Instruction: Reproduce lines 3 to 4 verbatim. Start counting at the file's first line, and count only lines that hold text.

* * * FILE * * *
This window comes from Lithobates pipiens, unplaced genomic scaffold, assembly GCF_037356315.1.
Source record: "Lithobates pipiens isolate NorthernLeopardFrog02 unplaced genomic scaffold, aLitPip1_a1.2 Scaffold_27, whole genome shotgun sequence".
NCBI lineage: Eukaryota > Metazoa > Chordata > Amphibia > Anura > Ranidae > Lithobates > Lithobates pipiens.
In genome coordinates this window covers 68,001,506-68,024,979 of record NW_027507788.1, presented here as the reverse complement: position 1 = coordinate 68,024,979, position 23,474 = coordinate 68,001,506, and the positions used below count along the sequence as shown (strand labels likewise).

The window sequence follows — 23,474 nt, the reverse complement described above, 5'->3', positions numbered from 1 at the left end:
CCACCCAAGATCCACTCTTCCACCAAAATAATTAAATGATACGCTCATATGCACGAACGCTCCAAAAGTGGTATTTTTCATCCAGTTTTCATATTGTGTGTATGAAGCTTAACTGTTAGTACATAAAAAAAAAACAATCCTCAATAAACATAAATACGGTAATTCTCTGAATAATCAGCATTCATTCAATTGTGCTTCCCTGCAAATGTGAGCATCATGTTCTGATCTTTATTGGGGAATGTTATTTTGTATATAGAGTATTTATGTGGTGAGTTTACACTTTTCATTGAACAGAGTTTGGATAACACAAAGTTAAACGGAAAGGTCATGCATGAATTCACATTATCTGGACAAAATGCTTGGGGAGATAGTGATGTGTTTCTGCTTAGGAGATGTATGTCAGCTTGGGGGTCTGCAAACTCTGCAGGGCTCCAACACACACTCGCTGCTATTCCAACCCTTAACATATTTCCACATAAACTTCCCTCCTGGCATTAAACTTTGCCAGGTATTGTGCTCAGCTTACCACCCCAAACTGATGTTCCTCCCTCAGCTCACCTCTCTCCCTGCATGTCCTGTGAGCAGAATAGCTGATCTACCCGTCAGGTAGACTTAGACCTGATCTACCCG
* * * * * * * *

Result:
NCBI lineage: Eukaryota > Metazoa > Chordata > Amphibia > Anura > Ranidae > Lithobates > Lithobates pipiens.
In genome coordinates this window covers 68,001,506-68,024,979 of record NW_027507788.1, presented here as the reverse complement: position 1 = coordinate 68,024,979, position 23,474 = coordinate 68,001,506, and the positions used below count along the sequence as shown (strand labels likewise).